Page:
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Helena Rubinstein

Cosmetics Manufacturer, Business Executive

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Helena Rubinstein photograph - about 1900

Helena Rubinstein - about 1900

Hulton Archive / Getty Images

December 25, 1870 - April 1, 1965

Occupation: business executive, cosmetics manufacturer, art collector, humanitarian

Known for: founder and head of Helena Rubinstein, Incorporated, including beauty salons throughout much of the world

About Helena Rubinstein

Helena Rubinstein was born in Krakow, Poland. Her family fostered both her intellectual development and her sense of style and elegance. She left medical school after two years and rejected a marriage her parents arranged, and moved to Australia.

Beginnings in Australia

In Australia, Helena Rubinstein began to distribute a beauty crème that her mother had used, from Hungarian chemist Jacob Lykusky, and after two years working as a governess, she founded a beauty salon and began manufacturing other cosmetics created by Australian chemists. Her sister Ceska joined her, and they opened a second salon. Her sister Manka also joined the business.

Move to London

Helena Rubinstein moved to London, England, where she bought a building which had once been owned by Lord Salisbury, and established there a beauty salon, emphasizing cosmetics to create a natural look. At about the same time, she married Edward Titus, a journalist who helped create her advertising campaigns. She balanced her interest in developing scientifically-based cosmetics and becoming part of London's social circle.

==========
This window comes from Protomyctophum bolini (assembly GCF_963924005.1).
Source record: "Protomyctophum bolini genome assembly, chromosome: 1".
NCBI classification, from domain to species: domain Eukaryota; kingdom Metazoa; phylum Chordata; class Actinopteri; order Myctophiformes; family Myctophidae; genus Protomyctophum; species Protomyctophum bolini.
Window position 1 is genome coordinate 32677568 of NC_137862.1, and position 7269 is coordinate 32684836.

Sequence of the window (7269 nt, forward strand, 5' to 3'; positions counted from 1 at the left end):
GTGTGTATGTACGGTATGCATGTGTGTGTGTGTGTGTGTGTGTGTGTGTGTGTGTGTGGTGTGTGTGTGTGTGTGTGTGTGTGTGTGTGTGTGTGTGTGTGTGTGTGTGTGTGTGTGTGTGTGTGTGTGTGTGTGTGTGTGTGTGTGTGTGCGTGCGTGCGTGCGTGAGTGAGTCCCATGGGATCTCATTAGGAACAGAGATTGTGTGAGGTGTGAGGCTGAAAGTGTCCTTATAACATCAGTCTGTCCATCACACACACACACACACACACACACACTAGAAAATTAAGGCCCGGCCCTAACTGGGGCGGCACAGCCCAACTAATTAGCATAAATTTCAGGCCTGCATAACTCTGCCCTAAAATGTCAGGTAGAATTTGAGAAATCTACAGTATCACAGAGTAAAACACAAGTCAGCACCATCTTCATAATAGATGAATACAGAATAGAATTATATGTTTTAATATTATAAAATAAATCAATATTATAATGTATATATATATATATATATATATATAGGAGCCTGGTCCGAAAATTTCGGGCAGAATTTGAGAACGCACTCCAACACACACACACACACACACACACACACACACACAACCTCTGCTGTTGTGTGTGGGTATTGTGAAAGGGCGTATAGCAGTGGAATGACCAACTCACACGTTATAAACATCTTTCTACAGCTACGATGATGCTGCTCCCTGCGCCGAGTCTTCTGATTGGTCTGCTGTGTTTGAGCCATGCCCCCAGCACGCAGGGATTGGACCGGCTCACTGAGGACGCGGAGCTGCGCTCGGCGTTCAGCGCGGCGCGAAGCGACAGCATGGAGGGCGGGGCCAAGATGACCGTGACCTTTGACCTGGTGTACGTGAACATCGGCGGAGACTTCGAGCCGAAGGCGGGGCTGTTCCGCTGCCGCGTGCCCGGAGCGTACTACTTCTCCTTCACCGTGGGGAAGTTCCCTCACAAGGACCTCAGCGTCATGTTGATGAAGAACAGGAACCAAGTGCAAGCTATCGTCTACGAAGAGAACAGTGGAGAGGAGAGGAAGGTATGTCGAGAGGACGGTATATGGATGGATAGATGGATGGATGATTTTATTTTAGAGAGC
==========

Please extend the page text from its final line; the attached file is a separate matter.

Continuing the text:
Paris and America

In 1909 and 1912, Helena had two sons who would later join her business -- and in the same time period opened up a Paris salon.

In 1914 the family moved to Paris. When World War I began, the family moved to America, and Helena Rubinstein expanded her business to this new market, beginning in New York City, and expanding to other major U.S. cities and to Toronto, Canada. She also began distributing her products through specially-trained salesgirls in major department stores.

In 1928, Helena Rubinstein sold her U.S. business to Lehman Brothers, and bought it back a year later for about one-fifth what she'd sold it for. Her business thrived during the Great Depression, and Helena Rubinstein became known for her jewelry and art collections. Among her jewels were some originally owned by Catherine the Great.

Divorce and a New Husband

Helena Rubinstein divorced Edward Titus in 1938 and married Russian prince Artchil Gourielli-Tchkonia. With his connections, she expanded her social circle to more of the world's wealthiest people.

A Worldwide Cosmetics Empire

Though World War II meant the closing of some salons in Europe, she opened others in South America, Asia, and in the 1960s built a factory in Israel.

She was widowed in 1955, her son Horace died in 1956, and she died of natural causes in 1965 at age 94. She continued managing her cosmetics empire until her death. At her death, she owned five homes in Europe and the United States. Her million-dollar art and jewelry collections were auctioned.

Also known as: Helena Rubenstein, Princess Gourielli

Organizations: Helena Rubinstein Foundation, founded 1953 (funds organizations for children's health)

Background, Family:

  • Father: Horace Rubinstein (businessman)
  • Mother: Augusta Silberfeld
  • seven sisters

Education:

  • public school in Cracow
  • medical school, University of Cracow (left after two years)

Marriage, Children:

  • husband: Edward William Titus (married 1908-1938; newspaperman)
  • children: Roy (1909), Horace (1912)
  • husband: Prince Artchil Gourielli-Tchkonia (1938-1955)

Writings Include:

  • The Art of Feminine Beauty 1930
  • This Way to Beauty 1936
  • Food for Beauty 1938
  • My Life for Beauty 1965 (autobiography)

Bibliography

  • Patrick O'Higgins. Madame, an Intimate Biography. 1971.

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